February 2019 - MLP Law

MLP appoints Beaumont as first CEO


Entrepreneurial award winning regional law firm MLP Law has kick-started 2019 with the appointment of CEO Anna Beaumont, which follows the senior appointment of Stephen Chalcraft last month as Head of Real Estate and Built Environment. Anna joined the firm on 1st February to take up the newly created position and to accelerate the firm’s ambitious growth plans. Anna will focus on building and growing the MLP Law brand.

Anna, who for the last four years held the CEO position at gunnercooke LLP, has a strong track record of delivering fast growth and was a winner of Corporate Leader of the Year at The English Women’s Awards 2018 and is also a alumni of Insider’s 42 under 42 in the North West .  Anna previously specialised in corporate and private equity law, having advised on transactions across a wide range of sectors in addition to also gaining extensive in house experience at £1.2bn turnover Enterprise plc (now Amey).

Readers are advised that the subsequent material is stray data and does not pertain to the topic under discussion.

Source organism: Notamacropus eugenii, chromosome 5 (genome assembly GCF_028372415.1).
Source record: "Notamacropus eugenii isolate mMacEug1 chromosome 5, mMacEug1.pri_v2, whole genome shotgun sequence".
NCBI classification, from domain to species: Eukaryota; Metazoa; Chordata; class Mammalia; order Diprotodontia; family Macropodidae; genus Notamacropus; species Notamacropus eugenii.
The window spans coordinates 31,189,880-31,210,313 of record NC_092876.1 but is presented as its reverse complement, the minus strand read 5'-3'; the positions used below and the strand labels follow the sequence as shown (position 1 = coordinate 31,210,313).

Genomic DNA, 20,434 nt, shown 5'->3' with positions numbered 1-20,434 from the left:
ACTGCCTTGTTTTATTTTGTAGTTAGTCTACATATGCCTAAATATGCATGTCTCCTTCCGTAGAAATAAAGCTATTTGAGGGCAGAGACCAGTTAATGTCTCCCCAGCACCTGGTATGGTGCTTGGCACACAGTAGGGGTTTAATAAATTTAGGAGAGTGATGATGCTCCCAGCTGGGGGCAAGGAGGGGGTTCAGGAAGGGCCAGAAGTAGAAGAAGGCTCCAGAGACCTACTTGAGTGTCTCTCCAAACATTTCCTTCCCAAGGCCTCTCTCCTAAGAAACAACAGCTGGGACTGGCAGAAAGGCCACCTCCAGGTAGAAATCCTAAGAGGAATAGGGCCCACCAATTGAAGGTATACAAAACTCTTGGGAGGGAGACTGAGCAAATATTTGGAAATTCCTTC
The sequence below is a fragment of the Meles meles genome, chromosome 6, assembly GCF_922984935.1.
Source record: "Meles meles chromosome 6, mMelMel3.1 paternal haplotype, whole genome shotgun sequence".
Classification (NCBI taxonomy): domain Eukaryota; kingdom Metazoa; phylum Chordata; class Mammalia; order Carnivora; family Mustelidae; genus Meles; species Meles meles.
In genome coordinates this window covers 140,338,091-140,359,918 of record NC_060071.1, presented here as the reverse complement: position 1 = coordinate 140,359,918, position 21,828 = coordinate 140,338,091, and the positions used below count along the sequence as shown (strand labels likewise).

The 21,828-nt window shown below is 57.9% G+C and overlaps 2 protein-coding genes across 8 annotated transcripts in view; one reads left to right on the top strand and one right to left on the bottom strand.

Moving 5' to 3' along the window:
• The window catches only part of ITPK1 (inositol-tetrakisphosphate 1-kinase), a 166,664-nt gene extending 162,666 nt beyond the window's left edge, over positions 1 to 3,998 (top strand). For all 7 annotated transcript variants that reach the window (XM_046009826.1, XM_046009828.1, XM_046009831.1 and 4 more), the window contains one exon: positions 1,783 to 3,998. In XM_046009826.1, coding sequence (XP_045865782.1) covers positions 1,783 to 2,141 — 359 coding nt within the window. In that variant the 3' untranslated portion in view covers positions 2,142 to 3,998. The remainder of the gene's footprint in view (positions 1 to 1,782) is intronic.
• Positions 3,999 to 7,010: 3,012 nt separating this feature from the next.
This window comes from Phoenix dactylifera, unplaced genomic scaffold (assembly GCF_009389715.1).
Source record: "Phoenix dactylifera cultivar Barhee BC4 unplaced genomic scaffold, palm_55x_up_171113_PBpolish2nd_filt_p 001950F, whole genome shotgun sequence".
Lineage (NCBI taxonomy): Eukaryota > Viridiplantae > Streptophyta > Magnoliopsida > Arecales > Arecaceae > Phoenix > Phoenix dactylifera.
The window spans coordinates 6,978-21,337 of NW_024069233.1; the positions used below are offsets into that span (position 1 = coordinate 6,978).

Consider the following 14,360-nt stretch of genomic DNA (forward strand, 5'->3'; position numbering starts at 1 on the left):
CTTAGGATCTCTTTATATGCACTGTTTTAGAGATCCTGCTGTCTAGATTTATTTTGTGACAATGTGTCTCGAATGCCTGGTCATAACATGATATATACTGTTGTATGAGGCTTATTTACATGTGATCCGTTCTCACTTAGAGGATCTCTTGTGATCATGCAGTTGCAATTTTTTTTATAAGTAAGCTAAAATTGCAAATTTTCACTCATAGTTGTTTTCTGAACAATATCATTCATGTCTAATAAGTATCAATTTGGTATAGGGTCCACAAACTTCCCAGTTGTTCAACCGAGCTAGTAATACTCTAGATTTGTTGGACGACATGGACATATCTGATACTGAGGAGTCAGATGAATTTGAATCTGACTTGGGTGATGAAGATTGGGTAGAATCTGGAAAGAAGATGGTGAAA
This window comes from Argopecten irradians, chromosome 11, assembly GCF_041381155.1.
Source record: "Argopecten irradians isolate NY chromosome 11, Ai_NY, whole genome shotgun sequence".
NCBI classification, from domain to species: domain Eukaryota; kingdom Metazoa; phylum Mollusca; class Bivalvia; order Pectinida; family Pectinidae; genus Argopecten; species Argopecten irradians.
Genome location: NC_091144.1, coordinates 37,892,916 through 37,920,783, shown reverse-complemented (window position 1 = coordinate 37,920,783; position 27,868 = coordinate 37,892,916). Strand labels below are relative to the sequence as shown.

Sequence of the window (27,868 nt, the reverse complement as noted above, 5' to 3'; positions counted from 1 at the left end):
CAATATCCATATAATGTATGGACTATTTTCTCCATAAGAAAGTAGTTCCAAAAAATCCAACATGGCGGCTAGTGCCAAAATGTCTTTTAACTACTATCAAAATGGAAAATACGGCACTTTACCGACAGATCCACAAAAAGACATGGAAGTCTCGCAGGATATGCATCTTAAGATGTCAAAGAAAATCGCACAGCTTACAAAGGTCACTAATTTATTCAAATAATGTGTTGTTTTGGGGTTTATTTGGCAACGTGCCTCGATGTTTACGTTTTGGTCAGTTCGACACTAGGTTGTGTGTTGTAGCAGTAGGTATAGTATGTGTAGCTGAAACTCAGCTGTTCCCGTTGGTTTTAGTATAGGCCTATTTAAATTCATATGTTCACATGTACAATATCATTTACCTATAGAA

Stephen Attree, current owner and Managing Director at MLP Law said:

“Appointing Anna as CEO is a significant milestone in our journey. We are an ambitious firm with talented individuals and a loyal client base. This appointment shows we are serious about making our mark on the legal market in the North West. Anna’s experience and knowledge of running a fast growth law firm will be a huge asset for us. We can see the sector is changing and our aim is to be at the forefront of that innovation.

The past two years have seen the firm attain strong solid growth and with Anna on board, we are excited to see what we can achieve together.”

Anna Beaumont said: